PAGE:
1. Foreign aid funding from the United States Government cannot be used to perform abortions, or to coerce women into having abortions. This has been true since 1961, and has never changed since. No US foreign aid funding is being used, or can be used directly to perform abortions, and nobody’s really challenged that as far as I’m aware. Ursula — I think you were confusing the 1961 law (which is not affected by Obama’s memo) with the 1984 “Mexico City Policy,” which is reversed by his memo and does not say anything about coercion as far as I’m aware.

    2. The 1961 Foreign Assistance Act, which spells that out, also says that US foreign aid funding cannot be used to motivate someone to have an abortion. It’s the interpretation of this phrase which led to contention and to the Global Gag Rule.

    3. The Global Gag Rule in 1984 expanded the 1961 prohibition by cutting off foreign aid funding to any organization that so much as provides information about abortion. This cut off funding to all sorts of organizations, most organizations that provide reproductive counseling services to women, for instance. It also cut off funding completely to organizations that DO provide abortions, and were doing so using other sources of funding. This is why it’s called the “Gag Rule” — if you say anything about abortions, if you provide information, counseling, referrals, or advocate for legalization or availability of abortions, then you are cut off.

    4. None of this is about money being provided to other governments; it’s about non-profit, non-governmental organizations that do work in foreign countries or internationally. It’s not a “bailout,” it has to do with the funding of groups like Doctors Without Borders and many other aid organizations.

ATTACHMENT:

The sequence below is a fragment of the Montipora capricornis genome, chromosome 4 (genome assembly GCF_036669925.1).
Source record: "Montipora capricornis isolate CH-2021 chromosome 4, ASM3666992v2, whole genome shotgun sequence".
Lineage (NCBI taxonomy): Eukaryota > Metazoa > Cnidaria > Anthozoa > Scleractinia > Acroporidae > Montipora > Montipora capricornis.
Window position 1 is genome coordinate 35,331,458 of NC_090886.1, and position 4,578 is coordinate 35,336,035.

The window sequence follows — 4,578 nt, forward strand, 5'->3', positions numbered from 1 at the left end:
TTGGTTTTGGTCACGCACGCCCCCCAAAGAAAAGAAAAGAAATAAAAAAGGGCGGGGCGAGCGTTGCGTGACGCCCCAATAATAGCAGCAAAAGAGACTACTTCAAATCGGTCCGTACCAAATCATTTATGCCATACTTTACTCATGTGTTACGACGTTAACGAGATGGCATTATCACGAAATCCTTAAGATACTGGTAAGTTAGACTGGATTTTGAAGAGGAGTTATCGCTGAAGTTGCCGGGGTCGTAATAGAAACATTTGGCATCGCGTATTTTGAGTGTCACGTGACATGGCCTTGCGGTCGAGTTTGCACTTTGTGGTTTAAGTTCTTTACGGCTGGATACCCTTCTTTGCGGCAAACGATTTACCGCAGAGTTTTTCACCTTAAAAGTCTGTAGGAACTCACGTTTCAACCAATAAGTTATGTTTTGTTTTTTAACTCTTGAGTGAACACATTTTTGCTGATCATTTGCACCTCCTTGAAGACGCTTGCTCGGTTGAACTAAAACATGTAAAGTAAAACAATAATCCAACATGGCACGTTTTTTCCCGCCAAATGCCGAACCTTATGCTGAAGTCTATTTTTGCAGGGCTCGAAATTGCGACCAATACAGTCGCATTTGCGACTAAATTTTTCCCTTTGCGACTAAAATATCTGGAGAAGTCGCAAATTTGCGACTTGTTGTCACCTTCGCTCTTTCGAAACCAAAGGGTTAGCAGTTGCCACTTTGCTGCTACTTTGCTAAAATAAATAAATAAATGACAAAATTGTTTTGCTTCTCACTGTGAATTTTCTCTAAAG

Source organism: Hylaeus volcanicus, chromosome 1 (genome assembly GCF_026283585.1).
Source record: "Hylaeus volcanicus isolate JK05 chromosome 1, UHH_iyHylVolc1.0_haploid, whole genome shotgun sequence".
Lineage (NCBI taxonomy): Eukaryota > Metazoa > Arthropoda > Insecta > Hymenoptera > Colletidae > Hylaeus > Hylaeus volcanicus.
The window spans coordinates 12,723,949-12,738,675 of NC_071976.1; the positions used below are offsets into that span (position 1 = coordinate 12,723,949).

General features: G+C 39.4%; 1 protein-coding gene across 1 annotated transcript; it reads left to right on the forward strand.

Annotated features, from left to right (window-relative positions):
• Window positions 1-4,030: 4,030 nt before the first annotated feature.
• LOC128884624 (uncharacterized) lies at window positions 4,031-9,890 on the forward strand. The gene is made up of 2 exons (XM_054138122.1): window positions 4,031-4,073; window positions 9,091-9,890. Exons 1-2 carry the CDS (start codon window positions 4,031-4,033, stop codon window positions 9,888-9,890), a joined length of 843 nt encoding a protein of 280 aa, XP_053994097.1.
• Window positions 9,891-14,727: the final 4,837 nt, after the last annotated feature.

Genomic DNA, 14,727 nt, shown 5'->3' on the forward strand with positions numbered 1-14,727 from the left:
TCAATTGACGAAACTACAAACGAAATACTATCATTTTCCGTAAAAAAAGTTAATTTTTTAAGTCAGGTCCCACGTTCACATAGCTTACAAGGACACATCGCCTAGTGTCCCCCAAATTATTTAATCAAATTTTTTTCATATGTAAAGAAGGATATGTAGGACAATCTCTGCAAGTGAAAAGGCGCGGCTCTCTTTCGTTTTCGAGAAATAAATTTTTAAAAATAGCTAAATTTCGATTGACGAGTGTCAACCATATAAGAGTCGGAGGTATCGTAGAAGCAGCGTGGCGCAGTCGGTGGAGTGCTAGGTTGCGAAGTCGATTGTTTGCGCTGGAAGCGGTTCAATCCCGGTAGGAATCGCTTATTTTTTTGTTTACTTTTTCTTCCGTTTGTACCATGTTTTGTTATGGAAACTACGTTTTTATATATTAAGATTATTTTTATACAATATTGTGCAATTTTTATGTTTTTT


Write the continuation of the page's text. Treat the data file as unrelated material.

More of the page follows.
5. Obama’s memo reversing this order is called ” Mexico City Policy and Assistance for Voluntary Population Planning,” and I assume this is deliberate. The Gag Rule is about providing information and advocating for legalization and availability of services; “coercive population planning” is already off-limits from the 1961 law.

    The Global Gag Rule, in essence, is about forcing organizations that provide medical services internationally to stay in lockstep with the current American regime’s ideology. Not in services, which have been restricted for almost half a century, but in what you say. That’s why it’s called a “Gag Rule.” Many organizations were unwilling to gag their doctors and health care providers — in some cases it even violated the laws of countries they were working in to gag doctors this way — and so they lost funding and hundreds of thousands of women were unable to receive health care.

    Some of these arguments about “should the US provide foreign aid funding” and “why are we bailing out foreign countries” and “why are we paying for abortions” are totally false; most of them are besides the point. The Gag Rule does something very specific, and very obviously wrong.